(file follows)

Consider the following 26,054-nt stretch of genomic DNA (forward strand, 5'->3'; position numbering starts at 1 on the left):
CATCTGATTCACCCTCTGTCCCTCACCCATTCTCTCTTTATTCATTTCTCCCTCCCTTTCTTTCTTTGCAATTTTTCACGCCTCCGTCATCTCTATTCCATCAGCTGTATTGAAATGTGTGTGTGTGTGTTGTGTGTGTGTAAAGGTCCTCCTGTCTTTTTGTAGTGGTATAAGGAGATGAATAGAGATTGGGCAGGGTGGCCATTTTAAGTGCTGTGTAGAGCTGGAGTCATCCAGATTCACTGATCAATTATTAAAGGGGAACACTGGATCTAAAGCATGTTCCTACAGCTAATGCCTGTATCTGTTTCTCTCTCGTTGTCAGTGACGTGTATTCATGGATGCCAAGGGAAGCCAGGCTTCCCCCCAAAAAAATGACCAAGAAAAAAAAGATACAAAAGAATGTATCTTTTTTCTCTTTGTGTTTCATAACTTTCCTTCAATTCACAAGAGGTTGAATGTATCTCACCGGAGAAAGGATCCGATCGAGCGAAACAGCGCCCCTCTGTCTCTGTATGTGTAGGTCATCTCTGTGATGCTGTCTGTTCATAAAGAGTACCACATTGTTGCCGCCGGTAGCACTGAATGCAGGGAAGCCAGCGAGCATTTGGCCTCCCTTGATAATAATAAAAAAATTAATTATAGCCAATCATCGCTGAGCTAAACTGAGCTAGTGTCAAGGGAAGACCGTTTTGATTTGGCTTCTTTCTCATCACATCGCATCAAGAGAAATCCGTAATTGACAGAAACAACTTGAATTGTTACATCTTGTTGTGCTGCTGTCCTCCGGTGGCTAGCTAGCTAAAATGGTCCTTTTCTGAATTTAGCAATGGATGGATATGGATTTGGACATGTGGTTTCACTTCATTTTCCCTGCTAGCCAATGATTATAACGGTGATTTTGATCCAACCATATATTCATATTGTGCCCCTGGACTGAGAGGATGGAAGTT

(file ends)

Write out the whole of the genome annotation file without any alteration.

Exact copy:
Consider the following 26,054-nt stretch of genomic DNA (forward strand, 5'->3'; position numbering starts at 1 on the left):
CATCTGATTCACCCTCTGTCCCTCACCCATTCTCTCTTTATTCATTTCTCCCTCCCTTTCTTTCTTTGCAATTTTTCACGCCTCCGTCATCTCTATTCCATCAGCTGTATTGAAATGTGTGTGTGTGTGTTGTGTGTGTGTAAAGGTCCTCCTGTCTTTTTGTAGTGGTATAAGGAGATGAATAGAGATTGGGCAGGGTGGCCATTTTAAGTGCTGTGTAGAGCTGGAGTCATCCAGATTCACTGATCAATTATTAAAGGGGAACACTGGATCTAAAGCATGTTCCTACAGCTAATGCCTGTATCTGTTTCTCTCTCGTTGTCAGTGACGTGTATTCATGGATGCCAAGGGAAGCCAGGCTTCCCCCCAAAAAAATGACCAAGAAAAAAAAGATACAAAAGAATGTATCTTTTTTCTCTTTGTGTTTCATAACTTTCCTTCAATTCACAAGAGGTTGAATGTATCTCACCGGAGAAAGGATCCGATCGAGCGAAACAGCGCCCCTCTGTCTCTGTATGTGTAGGTCATCTCTGTGATGCTGTCTGTTCATAAAGAGTACCACATTGTTGCCGCCGGTAGCACTGAATGCAGGGAAGCCAGCGAGCATTTGGCCTCCCTTGATAATAATAAAAAAATTAATTATAGCCAATCATCGCTGAGCTAAACTGAGCTAGTGTCAAGGGAAGACCGTTTTGATTTGGCTTCTTTCTCATCACATCGCATCAAGAGAAATCCGTAATTGACAGAAACAACTTGAATTGTTACATCTTGTTGTGCTGCTGTCCTCCGGTGGCTAGCTAGCTAAAATGGTCCTTTTCTGAATTTAGCAATGGATGGATATGGATTTGGACATGTGGTTTCACTTCATTTTCCCTGCTAGCCAATGATTATAACGGTGATTTTGATCCAACCATATATTCATATTGTGCCCCTGGACTGAGAGGATGGAAGTT